A new rule proposed by the Securities and Exchange Commission (SEC) will require companies to disclose the carbon emissions from their business operations. It represents a seismic shift in the way US companies do business—and is part of a global movement requiring companies to measure and disclose greenhouse gas emissions. The SEC rule builds on the framework developed by the Task Force on Climate Related Financial Disclosures (TCFD), which is considered the gold standard of voluntary climate reporting, and layers brand-new requirements on top. The proposed rule could go into effect as soon as 2024, requiring reporting on 2023 data for large public companies.
In this video, Watershed’s climate and finance experts explain what these new regulations might mean for your company—and how getting ahead of the game could help future-proof business down the road.
“We’re entering a new era on climate disclosure,” says Watershed cofounder Taylor Francis. “This is going to be good news for companies that approach this work in the right way.” The key to success? Prepare your company for a world where carbon disclosure is a core part of doing business.
What is the new SEC carbon disclosure requirement?
In March 2022, the SEC proposed a new rule stating that publicly traded companies must report levels of greenhouse gas emissions that result from their operations.
The final rule, to be released as soon as April 2023, is expected to require companies to report all of their emissions, including scope 1—emissions created directly by company’s own activities, such as burning fuel in vehicles or in buildings—as well as scope 2, which are emissions related to the electricity the company purchases; and also (for some businesses) their scope 3 emissions, which are those generated throughout the company’s supply chain.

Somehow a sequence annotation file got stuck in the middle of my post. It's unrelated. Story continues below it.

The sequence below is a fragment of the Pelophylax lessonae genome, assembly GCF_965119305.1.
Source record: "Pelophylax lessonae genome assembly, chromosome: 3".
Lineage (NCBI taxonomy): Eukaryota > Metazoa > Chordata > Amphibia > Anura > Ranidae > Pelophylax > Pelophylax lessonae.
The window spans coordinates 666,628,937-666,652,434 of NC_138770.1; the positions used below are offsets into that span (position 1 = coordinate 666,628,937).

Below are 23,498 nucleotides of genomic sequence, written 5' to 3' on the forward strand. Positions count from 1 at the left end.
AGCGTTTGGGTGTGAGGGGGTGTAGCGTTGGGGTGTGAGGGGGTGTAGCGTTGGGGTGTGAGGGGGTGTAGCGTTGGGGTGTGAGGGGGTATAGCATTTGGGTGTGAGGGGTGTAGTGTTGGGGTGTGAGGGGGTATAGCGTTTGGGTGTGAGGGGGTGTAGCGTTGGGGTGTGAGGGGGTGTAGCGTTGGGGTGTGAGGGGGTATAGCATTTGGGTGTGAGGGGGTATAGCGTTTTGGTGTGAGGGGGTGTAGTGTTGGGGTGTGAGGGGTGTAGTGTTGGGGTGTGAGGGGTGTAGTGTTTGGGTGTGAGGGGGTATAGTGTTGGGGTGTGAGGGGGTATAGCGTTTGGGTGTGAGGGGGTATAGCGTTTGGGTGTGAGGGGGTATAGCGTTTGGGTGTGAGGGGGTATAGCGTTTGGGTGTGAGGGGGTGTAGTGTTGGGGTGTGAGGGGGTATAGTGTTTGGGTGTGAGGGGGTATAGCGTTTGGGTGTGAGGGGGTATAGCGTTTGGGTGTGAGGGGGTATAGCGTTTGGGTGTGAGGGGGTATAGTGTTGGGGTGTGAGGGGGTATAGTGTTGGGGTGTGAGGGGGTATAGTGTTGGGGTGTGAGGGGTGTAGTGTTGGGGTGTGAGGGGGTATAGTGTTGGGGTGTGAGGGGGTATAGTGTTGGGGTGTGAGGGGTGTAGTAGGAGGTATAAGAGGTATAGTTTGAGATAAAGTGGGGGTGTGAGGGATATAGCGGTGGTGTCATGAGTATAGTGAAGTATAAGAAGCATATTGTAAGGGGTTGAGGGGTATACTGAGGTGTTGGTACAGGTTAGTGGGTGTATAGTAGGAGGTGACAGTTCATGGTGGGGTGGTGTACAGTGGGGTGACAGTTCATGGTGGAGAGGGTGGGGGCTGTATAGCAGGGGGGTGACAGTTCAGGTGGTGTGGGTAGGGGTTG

What does the SEC climate rule mean for your business?
In order to report emissions data, companies must first measure it. And they must also show how they are integrating climate into their wider risk-management processes and their governance.
“For the first time, US companies will have to assess and disclose both acute and chronic physical risk from climate change, a rising sea level, more extreme weather phenomena, as well as transition risks from broad economic changes due to climate change.” Laura Blattner, Head of Climate Risk, Watershed
Integrating climate into your business is the future
The SEC rule is expected to ask businesses to disclose how climate change affects their business, how their business will respond to physical and economic effects of climate change, and whether they have a plan to reduce their own carbon impact.
The UK and the EU already have climate policies and regulations in place including the Corporate Sustainability Reporting Directive (CSRD), and baking carbon-reduction strategies into a business plan will soon become the norm in the US. The SEC is only one step in a global movement towards progressively more rigorous climate disclosure requirements.
“What we know, from the EU and the UK, is that climate disclosure regulation doesn’t get easier year over year—it gets more demanding.” Matt Fisher, Head of Policy, Watershed
How Watershed can help
Watershed is the trusted enterprise climate platform that enables businesses to understand, report, and reduce their carbon footprints and demonstrate results with confidence. Watershed currently works with leading companies to navigate a host of global climate reporting requirements, including the proposed SEC rule, and produce audit-grade reports.
“We’ve been working with public companies in the US that have held themselves to the standard of producing rigorous climate disclosures for years.” Taylor Francis, Co-founder, Watershed
Watershed's comprehensive platform has everything you need to help your business meet SEC disclosure requirements with rigorous measurement and audit-grade reporting, climate intelligence at your fingertips, and enterprise controls all built-in. To learn more, visit watershed.com/sec.